Untangling the web: Japan experts publish map of the net
Navigating the internet can be bamboozling. Rebecca Armstrong and Simon Usborne look at which websites made it onto the map of the net
Mapping the great network that is the internet was never going to be an easy task. There would have to be as many connections as there are in the human brain. But for a group of web architects based in Japan, it is worth a go.
Modelled on the fiendishly complex Tokyo Metro map, the latest Web Trend Map (the 2007/V2 version) organises some of cyberspace's movers and shakers into an easy-to-read chart.
Plotted by the Japanese firm Information Architects (IA), each line on the map represents a theme, be it news (green), tools (pink) or the brown Chinese line, which IA calls the "second internet", after the country's efforts to censor much of the content freely available in the West.
Sites at interchanges fall into two or more categories, and some sites also get a "weather forecast" (storm clouds for MSN indicate the possibility of trouble ahead; the folk at YouTube need not worry – they have sunny skies coming their way). A number between 0.5 and 2.5 indicates IA's verdict on the website's current performance.
There are delights to be found by tracing your finger along the lines. Here are some of the most interesting lesser-known sites that the IA team has (literally) put on the map.
Why pay for the latest, expensive Windows software when you can use online applications for free? Log on to www.37signals.com for real-time group-chat, project-management, and organiser tools. The site is perfect for people in different offices who want to share files and work together on projects.
Want to read a better quality of blog? Visit www.9rules.com, an online community of blogs and bloggers made up of members who have been hand-picked to deliver their theories on life, the universe and, seemingly, everything in between; from religion and science through comics and commentary to design and photography.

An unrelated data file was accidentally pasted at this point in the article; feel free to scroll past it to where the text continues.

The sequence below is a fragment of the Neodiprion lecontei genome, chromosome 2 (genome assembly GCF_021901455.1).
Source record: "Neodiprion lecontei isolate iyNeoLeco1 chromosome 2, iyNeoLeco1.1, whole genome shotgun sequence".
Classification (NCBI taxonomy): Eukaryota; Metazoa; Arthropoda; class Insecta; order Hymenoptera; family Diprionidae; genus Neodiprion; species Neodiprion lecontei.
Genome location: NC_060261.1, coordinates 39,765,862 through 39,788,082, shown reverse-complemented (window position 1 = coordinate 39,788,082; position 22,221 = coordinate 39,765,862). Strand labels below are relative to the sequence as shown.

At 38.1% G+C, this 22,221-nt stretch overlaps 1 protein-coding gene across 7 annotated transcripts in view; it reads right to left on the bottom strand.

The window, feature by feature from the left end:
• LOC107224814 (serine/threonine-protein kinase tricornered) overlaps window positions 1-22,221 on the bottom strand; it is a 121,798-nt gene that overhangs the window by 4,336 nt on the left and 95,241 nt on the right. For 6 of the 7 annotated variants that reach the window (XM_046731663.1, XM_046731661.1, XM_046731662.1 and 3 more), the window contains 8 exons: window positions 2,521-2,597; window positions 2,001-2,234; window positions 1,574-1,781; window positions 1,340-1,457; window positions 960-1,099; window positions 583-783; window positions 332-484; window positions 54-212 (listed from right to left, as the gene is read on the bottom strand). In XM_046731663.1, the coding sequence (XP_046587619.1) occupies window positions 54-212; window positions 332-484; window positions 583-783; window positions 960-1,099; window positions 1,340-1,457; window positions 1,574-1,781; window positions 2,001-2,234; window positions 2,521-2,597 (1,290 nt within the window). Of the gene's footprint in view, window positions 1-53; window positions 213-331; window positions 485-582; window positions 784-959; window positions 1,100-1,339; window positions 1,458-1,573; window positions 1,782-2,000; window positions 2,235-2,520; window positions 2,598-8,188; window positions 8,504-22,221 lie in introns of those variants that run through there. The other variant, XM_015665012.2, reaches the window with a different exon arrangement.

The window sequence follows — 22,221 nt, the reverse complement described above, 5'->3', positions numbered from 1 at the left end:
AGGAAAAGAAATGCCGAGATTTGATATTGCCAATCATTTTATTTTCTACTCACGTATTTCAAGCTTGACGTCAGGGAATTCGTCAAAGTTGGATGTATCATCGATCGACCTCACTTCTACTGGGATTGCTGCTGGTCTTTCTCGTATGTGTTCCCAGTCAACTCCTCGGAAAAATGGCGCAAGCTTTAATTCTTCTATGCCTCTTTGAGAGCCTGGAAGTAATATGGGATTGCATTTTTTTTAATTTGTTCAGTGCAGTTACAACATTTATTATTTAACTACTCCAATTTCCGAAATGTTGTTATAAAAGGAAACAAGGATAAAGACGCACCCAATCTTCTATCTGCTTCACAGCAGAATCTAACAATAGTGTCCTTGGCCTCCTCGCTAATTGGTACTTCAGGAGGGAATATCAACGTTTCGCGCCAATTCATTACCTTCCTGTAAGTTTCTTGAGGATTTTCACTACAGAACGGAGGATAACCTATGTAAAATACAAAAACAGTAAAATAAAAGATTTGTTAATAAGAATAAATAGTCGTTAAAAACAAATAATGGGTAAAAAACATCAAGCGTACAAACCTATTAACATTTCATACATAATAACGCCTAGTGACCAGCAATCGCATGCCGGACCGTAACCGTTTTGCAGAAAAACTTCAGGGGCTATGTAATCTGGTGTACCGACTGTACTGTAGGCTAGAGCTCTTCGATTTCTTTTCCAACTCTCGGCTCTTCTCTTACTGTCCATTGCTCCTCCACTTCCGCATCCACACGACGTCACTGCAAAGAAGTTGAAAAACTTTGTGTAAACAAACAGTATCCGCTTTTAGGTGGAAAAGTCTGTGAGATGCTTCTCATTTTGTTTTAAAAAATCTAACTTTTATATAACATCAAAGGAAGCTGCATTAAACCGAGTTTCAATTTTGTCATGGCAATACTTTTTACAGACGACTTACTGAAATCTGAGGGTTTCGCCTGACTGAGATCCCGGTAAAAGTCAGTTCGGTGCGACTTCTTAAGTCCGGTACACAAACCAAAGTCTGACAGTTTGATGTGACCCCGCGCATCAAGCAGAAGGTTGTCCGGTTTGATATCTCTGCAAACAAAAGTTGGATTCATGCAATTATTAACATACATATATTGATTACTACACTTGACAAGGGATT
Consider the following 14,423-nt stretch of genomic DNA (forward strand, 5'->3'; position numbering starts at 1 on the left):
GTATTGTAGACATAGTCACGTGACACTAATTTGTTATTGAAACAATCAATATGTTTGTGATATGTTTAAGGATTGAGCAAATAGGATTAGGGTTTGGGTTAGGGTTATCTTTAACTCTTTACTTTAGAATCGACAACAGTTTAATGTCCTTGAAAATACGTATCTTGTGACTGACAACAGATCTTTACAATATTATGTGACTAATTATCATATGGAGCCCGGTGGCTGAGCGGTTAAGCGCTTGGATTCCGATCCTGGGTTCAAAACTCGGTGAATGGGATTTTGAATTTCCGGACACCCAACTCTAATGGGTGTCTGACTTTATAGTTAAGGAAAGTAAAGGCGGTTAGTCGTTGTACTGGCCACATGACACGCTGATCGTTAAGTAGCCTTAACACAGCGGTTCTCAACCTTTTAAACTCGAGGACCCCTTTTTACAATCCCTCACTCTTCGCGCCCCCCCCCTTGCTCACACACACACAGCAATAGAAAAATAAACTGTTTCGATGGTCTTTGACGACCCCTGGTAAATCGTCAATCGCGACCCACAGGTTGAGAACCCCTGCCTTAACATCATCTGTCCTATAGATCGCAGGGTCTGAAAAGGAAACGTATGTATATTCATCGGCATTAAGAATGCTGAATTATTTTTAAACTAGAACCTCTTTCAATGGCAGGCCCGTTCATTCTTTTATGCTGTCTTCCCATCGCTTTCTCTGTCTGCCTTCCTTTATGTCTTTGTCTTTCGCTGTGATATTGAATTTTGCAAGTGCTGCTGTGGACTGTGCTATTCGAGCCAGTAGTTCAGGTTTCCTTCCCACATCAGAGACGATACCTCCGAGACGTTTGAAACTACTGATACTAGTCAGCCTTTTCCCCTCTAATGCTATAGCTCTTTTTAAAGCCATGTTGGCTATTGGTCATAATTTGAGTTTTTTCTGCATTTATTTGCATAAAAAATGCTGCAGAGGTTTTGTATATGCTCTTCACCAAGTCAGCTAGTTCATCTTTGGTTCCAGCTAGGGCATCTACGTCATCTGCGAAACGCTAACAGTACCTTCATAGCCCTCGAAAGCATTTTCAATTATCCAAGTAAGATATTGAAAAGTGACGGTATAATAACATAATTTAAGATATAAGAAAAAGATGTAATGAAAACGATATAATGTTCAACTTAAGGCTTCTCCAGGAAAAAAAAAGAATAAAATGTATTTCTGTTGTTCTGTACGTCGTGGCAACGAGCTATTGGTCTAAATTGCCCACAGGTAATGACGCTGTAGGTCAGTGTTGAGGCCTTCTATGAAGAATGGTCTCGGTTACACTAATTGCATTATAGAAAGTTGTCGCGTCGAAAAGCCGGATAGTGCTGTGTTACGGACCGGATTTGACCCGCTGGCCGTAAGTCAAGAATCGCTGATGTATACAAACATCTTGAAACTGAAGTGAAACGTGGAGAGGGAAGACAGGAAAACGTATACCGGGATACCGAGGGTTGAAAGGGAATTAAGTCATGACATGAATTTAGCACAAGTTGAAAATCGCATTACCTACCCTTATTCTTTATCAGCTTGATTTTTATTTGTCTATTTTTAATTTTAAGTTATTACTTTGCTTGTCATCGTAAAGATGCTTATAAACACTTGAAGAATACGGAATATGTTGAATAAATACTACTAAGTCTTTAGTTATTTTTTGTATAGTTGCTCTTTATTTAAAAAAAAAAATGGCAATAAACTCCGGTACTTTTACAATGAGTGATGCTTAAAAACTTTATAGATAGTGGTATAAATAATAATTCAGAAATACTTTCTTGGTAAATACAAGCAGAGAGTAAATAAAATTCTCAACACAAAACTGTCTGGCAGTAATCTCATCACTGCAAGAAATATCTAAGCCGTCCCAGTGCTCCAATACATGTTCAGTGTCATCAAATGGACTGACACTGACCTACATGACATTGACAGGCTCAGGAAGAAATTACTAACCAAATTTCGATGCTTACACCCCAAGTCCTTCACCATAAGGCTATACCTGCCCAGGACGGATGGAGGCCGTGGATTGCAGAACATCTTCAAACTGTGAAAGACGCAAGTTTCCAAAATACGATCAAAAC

This is a massive online art community where artists, photographers and writers can display their works and meet like-minded individuals. As of last month, www.deviantart.com had 4.5 million users and more than 40 million submissions. Cool features included downloadable "skins" – digital artworks that can be used to customise computer applications and devices.
It may focus on American news, but for current-affairs junkies, www.memeorandum.com is a must-click. It auto-generates a news summary every five minutes, drawing on experts and pundits, insiders and outsiders, media professionals and amateur bloggers, providing links to interesting stories from across the web.
Looking for an alternative to YouTube? This could be a lucrative one. Last year, the site announced its Producer Rewards programme, where users are paid for posting their original content. If the video has a rating of 3 or higher, the site (at www.metacafe.com) pays $5 (£2.50) for every 1,000 views an item gets, after the first 20,000 views.
Billed as "news for nerds", www.slashdot.org has stories on every science, science fiction, and technology-related topic under the sun – or the three moons of Tatooine. Subscribers can add stories and commentaries which are moderated by online editors on this long-running site.
Find the web's finest sites, sights and more at www.stumbleupon.com, a site devoted to recommending the best of the World Wide Web. As well as getting advice on what's cool in the virtual world, users can contact like-minded "stumblers" and rate online images, animations, films and video games.
This is the website of Tina Roth Eisenberg, a Swiss designer based in New York. Her site, www.swissmiss.typepad.com is a "visual archive" of cool products, pictures and objects that are eye-catching or thought-provoking in some way. Current cool stuff includes a post on the next generation of online shorthand, and a write-up of a Google Earth flight simulator.